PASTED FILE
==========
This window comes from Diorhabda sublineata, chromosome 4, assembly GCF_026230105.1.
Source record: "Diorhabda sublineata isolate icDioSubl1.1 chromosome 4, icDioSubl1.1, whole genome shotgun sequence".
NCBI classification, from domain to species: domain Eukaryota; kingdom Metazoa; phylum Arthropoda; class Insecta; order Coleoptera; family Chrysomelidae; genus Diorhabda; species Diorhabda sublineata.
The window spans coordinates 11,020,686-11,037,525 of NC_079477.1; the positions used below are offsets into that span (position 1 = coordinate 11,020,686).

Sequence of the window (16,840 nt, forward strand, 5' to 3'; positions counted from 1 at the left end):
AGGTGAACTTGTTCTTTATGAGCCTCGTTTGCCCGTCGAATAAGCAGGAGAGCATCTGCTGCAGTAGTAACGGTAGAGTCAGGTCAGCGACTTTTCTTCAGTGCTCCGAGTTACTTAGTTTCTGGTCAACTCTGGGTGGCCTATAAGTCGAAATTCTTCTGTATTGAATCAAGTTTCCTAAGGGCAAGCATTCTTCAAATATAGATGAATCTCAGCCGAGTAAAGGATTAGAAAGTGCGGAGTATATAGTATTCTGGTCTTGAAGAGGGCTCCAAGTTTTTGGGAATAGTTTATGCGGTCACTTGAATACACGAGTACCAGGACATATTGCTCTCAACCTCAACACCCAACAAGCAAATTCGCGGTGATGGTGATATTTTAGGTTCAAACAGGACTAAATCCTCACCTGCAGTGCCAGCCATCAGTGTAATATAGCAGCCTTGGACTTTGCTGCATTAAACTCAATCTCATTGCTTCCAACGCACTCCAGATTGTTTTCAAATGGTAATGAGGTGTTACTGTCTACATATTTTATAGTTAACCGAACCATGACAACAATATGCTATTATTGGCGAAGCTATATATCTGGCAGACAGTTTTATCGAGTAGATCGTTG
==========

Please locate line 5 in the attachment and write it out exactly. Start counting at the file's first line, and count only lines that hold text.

Sequence of the window (16,840 nt, forward strand, 5' to 3'; positions counted from 1 at the left end):